Using Course-Level Outcomes Data
Course-level outcomes data can be used to identify needs, strengths, and opportunities within your program, which can guide your plans to implement changes and to evaluate the efficacy of the changes you implement. This can include identifying equity gaps and measuring progress toward equity.
What are course-level outcomes data?
Course-level outcomes data are the
- Enrollment data for each course, including disaggregated demographic data, such as the percentage of enrolled students who identify as belonging to demographic groups by race and ethnicity, gender, age, socioeconomic status, and disability status;
- "Success" data for each course, including disaggregated demographic data, such as the percentage of students who earned a grade of C or higher in each course, by race and ethnicity, gender, age, socioeconomic status, and disability status;
- Progression data for degree programs, including disaggregated demographic data, such as the percentage of students who enroll in the next course of a program or course sequence, by race and ethnicity, gender, age, socioeconomic status, and disability status.
At some institutions, these data are already available to you through a data dashboard. If you do not have direct access to these data, you can request them from your college's Institutional Research office for the courses you teach.
Why use course-level outcomes data?
Having the answers to these questions allows you to focus your energy where it can do the most good. If your course enrollments are significantly less diverse than your institution's student body, ask yourself how you can attract a more diverse group of students to take your courses. If you have a diverse student population enrolled in your introductory-level courses, but success rates vary significantly by demographic groups, ask yourself what you can do to support student success in your courses. If a diverse student population succeeds in your introductory-level courses, but a less diverse subset continues into your degree programs or subsequent courses, ask yourself what you and your colleagues can do to attract and support a more diverse population of students to persist in geoscience.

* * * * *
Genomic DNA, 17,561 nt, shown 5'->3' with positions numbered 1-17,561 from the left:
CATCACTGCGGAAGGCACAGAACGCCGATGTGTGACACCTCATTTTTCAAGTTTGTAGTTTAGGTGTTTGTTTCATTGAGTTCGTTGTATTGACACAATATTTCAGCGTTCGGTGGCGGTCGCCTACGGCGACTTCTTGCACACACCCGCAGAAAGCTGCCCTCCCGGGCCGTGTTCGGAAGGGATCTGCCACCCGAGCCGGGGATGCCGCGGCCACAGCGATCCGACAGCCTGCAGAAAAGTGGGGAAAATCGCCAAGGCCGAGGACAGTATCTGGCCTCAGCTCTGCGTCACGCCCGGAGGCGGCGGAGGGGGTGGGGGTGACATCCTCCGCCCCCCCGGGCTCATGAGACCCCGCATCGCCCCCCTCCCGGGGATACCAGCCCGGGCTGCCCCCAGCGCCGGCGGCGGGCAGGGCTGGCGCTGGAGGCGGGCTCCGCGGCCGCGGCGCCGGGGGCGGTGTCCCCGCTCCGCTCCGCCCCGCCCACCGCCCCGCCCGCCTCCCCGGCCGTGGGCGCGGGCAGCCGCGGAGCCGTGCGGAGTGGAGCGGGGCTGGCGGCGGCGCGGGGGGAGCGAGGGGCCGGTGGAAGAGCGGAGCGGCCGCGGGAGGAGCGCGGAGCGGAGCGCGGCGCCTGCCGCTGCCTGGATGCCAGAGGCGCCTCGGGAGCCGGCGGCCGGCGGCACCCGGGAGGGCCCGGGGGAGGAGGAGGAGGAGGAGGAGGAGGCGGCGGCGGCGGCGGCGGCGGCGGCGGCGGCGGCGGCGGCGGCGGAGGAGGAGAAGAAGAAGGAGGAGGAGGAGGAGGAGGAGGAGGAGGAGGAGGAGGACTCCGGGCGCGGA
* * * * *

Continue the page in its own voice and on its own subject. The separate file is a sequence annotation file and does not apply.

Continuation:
Once you have begun making changes to your courses and/or programs, you can use course-level outcomes data to look for trends over time. Are your recruitment efforts changing student enrollment demographics? Are the strategies you implement, such as active learning and metacognitive strategies, improving student success overall? Are they closing or narrowing student success equity gaps? Do your efforts to make your department spaces explicitly welcoming and inclusive to a diverse student population lead to changes in the demographics of your majors?
Specific questions you can answer using course-level outcomes data
- Are you attracting a representative cross-section of your institution's students to your courses? How do the demographics of the students enrolled in your courses compare to the demographics of the student population at your institution? Institutional demographics are available from NCES, the National Center for Educational Statistics.
- Are your students representative of your campus/community?
- If not, who is underrepresented?
- Does it vary by course? If so, how?
- Are your students representative of your campus/community?
- Do students succeed at similar rates in all of your courses?